Jimenez agrees: “It’s brave to accept a character like that, because you accept to be someone that you hate. It’s very hard for an actor to be the one everybody will hate.”
The Woman Behind The Monster
Key to the The Man With The Iron Heart retelling of Heydrich’s story is the influence his wife, Lina, had on her husband. “He wasn’t a big anti-Semite,” Jimenez notes. “He believed only that Germany should be a great country again. Lina opened the road for him to become this monster. She believed in the Nazi party, and she studied politics.”
Pike’s interest in the film came from the strength of character she found in Lina. “People have heard about the project and asked me, ‘Did she know what was going on? Was she just the woman at home, not really understanding what was happening as her husband made his rise through the Nazi party?’ But the interesting thing for me about her is that she’s the architect of his ascent. Reinhard Heydrich would never have become who he became without Lina Von Osten, and her own grandiosity, and her own appetite for power.”
Pike continues: “She’s someone who would have wanted to be powerful herself, but as a woman at that time that wasn’t really possible. In a way, you had to live vicariously through your man. I think she seized this man, and saw something in him that was kind of available for manipulation. She took him and made him, in a way, her puppet.”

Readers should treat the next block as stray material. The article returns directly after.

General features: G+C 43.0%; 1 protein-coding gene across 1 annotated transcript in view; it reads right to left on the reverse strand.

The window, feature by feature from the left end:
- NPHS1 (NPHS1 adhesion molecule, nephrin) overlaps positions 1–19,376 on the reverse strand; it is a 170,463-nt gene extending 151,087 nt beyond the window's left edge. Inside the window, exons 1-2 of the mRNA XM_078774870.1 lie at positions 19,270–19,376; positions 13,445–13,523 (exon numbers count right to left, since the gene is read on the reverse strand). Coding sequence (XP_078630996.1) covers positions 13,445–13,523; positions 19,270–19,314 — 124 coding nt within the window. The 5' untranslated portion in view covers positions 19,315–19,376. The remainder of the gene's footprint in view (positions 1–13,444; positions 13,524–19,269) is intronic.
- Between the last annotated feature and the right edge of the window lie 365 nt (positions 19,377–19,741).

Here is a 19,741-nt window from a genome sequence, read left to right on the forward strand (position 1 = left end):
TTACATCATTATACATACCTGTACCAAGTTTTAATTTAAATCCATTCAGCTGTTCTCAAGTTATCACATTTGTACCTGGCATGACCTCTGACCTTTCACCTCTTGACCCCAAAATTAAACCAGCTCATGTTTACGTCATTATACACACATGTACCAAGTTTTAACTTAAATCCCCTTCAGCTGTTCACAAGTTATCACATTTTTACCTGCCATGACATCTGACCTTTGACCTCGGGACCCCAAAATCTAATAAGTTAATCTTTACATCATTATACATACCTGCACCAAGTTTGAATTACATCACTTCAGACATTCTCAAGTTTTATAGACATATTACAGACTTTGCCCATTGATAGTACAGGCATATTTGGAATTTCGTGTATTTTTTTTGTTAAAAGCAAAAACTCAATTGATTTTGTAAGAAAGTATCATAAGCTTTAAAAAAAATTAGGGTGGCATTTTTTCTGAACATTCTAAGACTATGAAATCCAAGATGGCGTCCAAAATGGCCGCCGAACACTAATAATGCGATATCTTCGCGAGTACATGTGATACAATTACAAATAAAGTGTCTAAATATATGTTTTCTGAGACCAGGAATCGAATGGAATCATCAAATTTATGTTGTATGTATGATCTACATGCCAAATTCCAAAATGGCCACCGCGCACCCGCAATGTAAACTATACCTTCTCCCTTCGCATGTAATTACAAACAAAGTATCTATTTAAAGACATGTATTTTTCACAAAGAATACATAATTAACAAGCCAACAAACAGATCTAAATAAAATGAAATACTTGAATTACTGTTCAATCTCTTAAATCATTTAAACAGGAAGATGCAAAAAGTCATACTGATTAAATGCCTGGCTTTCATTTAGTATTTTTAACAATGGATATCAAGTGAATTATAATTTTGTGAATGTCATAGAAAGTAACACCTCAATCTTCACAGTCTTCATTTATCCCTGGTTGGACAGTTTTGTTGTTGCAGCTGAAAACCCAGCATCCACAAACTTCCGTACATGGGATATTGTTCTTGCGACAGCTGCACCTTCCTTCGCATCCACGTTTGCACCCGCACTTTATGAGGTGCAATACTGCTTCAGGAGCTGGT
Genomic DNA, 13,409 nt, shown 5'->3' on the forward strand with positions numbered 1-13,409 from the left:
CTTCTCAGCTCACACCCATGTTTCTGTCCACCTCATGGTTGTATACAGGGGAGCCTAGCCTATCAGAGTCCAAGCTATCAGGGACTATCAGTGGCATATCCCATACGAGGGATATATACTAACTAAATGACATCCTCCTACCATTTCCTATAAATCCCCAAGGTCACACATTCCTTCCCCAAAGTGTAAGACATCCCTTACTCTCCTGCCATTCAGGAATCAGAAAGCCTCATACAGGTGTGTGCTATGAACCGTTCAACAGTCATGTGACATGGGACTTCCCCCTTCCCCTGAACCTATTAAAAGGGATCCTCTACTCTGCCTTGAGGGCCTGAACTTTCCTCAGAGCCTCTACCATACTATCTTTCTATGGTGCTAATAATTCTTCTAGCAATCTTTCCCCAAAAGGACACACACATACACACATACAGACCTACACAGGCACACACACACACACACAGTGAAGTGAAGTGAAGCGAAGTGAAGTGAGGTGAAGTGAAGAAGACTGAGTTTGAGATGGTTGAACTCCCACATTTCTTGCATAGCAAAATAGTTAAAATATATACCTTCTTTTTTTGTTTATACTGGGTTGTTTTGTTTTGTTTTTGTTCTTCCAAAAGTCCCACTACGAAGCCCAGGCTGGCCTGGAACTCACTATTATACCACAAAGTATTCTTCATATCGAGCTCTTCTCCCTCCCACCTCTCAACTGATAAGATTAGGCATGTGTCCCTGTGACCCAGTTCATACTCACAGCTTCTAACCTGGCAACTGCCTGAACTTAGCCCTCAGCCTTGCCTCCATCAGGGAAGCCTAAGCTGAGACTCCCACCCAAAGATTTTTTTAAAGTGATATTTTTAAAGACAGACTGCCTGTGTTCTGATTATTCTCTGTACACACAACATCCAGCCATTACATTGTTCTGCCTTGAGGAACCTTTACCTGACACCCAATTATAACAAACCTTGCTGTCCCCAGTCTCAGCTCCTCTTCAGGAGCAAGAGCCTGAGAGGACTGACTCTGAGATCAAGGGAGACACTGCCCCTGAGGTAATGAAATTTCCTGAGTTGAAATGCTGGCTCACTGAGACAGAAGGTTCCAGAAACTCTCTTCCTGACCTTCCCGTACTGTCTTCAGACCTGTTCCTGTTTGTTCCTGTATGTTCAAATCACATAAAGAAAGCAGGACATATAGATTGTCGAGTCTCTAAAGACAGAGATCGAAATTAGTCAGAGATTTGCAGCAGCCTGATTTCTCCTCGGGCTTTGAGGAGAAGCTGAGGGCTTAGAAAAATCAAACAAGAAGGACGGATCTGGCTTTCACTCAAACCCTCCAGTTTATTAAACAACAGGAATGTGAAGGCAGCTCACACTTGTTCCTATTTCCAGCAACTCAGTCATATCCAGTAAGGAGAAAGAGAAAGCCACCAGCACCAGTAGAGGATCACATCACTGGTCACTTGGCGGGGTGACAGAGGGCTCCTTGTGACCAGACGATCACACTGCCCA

“She creates the monster. And when you create a monster, the monster will bite you,because that’s what it does. She gets what she wanted, and for me Lina represents the mistake of peoplewho saw the Nazi system as a solution.”
The people who challenged the power
On the other side of the Heydrich story, Jimenez understood the importance of the differences between the Czech resistance fighters and Heydrich and Lina. These were not men and women of power and education, but simple, everyday people who sought to challenge that power because they believed it needed to be challenged.
“These soldiers were young; very, very young,” notes Jimenez. “Sometimes they were 16 or 17 years old, and they gave their lives to this cause because they didn’t fully understand the consequences. They knew that something was wrong, they felt it needed to change, and they were unaware about the risks they were taking.”
In the role of Jozef Gabčík, Jack Reynor immediately responded to the script when he first read it.
And like O’Connell, he relied on instinct to play the part. “There isn’t a huge amount of material available about Jan and Jozef,” Reynor explains. “Ultimately you have to inject as much of the spirit of what they were trying to do into the character as possible. To put as much of the humanity in us as possible into the character and let that be the driving force, more than to find out what they used to eat for breakfast in the 1920s.”